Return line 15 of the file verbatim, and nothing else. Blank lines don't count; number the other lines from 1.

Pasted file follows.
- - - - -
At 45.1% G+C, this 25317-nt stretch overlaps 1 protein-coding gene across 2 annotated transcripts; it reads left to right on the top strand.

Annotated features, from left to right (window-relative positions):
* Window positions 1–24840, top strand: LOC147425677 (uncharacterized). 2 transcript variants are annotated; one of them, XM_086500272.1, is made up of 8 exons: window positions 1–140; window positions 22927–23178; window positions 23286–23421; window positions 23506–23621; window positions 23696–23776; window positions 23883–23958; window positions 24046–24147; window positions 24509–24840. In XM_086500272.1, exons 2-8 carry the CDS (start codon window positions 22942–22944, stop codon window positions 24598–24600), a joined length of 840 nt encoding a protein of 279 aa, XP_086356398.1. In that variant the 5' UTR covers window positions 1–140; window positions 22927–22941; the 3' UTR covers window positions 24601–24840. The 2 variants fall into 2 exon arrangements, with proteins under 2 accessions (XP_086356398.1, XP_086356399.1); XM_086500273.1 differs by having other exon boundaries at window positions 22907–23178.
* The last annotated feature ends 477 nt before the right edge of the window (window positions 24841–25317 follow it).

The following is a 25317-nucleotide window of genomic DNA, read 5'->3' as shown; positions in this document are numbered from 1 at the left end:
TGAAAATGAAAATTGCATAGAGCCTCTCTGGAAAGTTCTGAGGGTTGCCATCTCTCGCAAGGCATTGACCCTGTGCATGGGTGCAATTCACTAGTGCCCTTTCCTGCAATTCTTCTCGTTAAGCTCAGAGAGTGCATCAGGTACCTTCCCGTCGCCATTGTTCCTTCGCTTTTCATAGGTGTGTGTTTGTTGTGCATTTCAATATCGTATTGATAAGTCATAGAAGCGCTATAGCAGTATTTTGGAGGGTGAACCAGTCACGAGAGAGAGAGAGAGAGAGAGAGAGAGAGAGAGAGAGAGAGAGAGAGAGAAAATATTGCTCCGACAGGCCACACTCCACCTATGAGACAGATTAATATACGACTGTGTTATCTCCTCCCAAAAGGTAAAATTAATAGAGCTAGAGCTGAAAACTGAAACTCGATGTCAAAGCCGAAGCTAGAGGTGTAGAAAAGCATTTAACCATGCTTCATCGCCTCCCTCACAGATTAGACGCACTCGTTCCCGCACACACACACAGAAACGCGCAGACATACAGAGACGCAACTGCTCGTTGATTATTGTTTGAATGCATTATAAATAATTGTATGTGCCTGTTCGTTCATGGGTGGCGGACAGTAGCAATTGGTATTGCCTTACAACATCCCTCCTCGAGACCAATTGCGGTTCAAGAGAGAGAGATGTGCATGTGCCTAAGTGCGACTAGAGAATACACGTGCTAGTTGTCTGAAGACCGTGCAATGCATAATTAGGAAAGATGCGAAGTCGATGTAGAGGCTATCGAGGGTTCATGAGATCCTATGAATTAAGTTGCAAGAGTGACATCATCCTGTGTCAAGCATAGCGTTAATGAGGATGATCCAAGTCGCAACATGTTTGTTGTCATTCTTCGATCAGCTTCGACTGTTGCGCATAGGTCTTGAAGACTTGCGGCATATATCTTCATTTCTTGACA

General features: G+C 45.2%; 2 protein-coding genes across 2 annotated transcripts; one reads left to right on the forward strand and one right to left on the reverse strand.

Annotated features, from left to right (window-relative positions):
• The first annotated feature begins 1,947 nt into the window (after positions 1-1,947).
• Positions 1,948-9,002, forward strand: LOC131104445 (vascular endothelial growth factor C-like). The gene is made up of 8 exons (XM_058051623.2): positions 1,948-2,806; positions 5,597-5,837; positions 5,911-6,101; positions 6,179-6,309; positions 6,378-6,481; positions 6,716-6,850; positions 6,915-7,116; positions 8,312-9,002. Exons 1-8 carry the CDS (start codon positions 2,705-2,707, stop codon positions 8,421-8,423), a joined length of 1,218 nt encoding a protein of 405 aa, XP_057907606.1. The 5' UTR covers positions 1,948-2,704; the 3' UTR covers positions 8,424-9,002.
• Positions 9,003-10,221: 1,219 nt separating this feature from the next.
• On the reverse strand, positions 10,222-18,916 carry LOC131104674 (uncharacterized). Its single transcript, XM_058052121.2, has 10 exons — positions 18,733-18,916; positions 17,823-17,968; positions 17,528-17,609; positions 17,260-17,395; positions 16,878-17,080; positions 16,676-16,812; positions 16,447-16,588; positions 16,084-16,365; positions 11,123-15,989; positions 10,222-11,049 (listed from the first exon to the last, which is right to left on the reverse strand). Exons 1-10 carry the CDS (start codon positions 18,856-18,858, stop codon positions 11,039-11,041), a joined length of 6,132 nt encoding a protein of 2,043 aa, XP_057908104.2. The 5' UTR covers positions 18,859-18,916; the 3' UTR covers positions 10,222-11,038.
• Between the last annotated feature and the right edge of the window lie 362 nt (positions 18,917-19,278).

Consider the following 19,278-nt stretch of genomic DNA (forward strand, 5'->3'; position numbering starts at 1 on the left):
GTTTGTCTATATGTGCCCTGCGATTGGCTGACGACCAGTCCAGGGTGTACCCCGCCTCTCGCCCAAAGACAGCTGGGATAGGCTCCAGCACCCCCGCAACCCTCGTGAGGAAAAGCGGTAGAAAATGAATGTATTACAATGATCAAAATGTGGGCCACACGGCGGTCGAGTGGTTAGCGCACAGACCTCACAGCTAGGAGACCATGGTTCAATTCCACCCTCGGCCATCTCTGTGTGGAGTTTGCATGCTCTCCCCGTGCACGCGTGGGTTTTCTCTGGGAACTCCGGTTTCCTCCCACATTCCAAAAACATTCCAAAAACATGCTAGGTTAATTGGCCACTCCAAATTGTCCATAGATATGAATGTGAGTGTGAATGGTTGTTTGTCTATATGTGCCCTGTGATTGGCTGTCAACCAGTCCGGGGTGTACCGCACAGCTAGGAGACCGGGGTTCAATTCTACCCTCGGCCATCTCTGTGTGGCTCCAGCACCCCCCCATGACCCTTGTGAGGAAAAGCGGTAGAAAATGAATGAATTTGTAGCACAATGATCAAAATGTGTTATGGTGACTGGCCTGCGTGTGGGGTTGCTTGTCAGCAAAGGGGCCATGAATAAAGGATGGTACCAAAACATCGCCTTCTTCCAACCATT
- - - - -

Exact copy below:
GTTTGTCTATATGTGCCCTGCGATTGGCTGACGACCAGTCCAGGGTGTACCCCGCCTCTCGCCCAAAGACAGCTGGGATAGGCTCCAGCACCCCCGCAACCCTCGTGAGGAAAAGCGGTAGAAAATGAATGTATTACAATGATCAAAATGTGGGCCACACGGCGGTCGAGTGGTTAGCGCACAGACCTCACAGCTAGGAGACCATGGTTCAATTCCACCCTCGGCCATCTCTGTGTGGAGTTTGCATGCTCTCCCCGTGCACGCGTGGGTTTTCTCTGGGAACTCCGGTTTCCTCCCACATTCCAAAAACATTCCAAAAACATGCTAGGTTAATTGGCCACTCCAAATTGTCCATAGATATGAATGTGAGTGTGAATGGTTGTTTGTCTATATGTGCCCTGTGATTGGCTGTCAACCAGTCCGGGGTGTACCGCACAGCTAGGAGACCGGGGTTCAATTCTACCCTCGGCCATCTCTGTGTGGCTCCAGCACCCCCCCATGACCCTTGTGAGGAAAAGCGGTAGAAAATGAATGAATTTGTAGCACAATGATCAAAATGTGTTATGGTGACTGGCCTGCGTGTGGGGTTGCTTGTCAGCAAAGGGGCCATGAATAAAGGATGGTACCAAAACATCGCCTTCTTCCAACCATT